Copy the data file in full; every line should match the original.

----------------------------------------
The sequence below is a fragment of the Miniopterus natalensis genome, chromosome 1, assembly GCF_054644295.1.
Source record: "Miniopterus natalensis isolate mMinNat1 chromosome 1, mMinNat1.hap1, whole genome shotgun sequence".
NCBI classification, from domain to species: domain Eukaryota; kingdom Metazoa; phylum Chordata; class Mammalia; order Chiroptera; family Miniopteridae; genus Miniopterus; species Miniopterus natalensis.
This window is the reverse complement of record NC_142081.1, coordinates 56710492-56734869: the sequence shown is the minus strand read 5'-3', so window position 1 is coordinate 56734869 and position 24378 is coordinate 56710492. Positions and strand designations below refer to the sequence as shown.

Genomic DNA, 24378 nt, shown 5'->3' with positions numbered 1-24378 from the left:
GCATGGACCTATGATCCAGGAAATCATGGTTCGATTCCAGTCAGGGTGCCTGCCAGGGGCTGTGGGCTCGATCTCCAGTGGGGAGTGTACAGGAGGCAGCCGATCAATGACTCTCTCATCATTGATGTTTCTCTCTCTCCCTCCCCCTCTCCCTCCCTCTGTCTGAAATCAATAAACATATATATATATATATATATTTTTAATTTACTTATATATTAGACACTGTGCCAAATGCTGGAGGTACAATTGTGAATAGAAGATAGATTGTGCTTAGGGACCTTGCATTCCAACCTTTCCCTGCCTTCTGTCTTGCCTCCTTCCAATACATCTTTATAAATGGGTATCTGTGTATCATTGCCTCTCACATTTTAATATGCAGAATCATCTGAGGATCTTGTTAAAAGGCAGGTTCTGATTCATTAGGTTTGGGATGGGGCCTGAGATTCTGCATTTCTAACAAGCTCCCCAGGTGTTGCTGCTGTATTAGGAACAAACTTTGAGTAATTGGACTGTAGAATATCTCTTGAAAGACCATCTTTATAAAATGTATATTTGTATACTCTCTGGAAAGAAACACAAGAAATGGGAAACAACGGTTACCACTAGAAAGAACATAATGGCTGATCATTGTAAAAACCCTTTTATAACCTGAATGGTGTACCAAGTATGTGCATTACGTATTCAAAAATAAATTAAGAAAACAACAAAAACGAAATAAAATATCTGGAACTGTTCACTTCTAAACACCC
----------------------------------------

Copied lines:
The sequence below is a fragment of the Miniopterus natalensis genome, chromosome 1, assembly GCF_054644295.1.
Source record: "Miniopterus natalensis isolate mMinNat1 chromosome 1, mMinNat1.hap1, whole genome shotgun sequence".
NCBI classification, from domain to species: domain Eukaryota; kingdom Metazoa; phylum Chordata; class Mammalia; order Chiroptera; family Miniopteridae; genus Miniopterus; species Miniopterus natalensis.
This window is the reverse complement of record NC_142081.1, coordinates 56710492-56734869: the sequence shown is the minus strand read 5'-3', so window position 1 is coordinate 56734869 and position 24378 is coordinate 56710492. Positions and strand designations below refer to the sequence as shown.

Genomic DNA, 24378 nt, shown 5'->3' with positions numbered 1-24378 from the left:
GCATGGACCTATGATCCAGGAAATCATGGTTCGATTCCAGTCAGGGTGCCTGCCAGGGGCTGTGGGCTCGATCTCCAGTGGGGAGTGTACAGGAGGCAGCCGATCAATGACTCTCTCATCATTGATGTTTCTCTCTCTCCCTCCCCCTCTCCCTCCCTCTGTCTGAAATCAATAAACATATATATATATATATATATTTTTAATTTACTTATATATTAGACACTGTGCCAAATGCTGGAGGTACAATTGTGAATAGAAGATAGATTGTGCTTAGGGACCTTGCATTCCAACCTTTCCCTGCCTTCTGTCTTGCCTCCTTCCAATACATCTTTATAAATGGGTATCTGTGTATCATTGCCTCTCACATTTTAATATGCAGAATCATCTGAGGATCTTGTTAAAAGGCAGGTTCTGATTCATTAGGTTTGGGATGGGGCCTGAGATTCTGCATTTCTAACAAGCTCCCCAGGTGTTGCTGCTGTATTAGGAACAAACTTTGAGTAATTGGACTGTAGAATATCTCTTGAAAGACCATCTTTATAAAATGTATATTTGTATACTCTCTGGAAAGAAACACAAGAAATGGGAAACAACGGTTACCACTAGAAAGAACATAATGGCTGATCATTGTAAAAACCCTTTTATAACCTGAATGGTGTACCAAGTATGTGCATTACGTATTCAAAAATAAATTAAGAAAACAACAAAAACGAAATAAAATATCTGGAACTGTTCACTTCTAAACACCC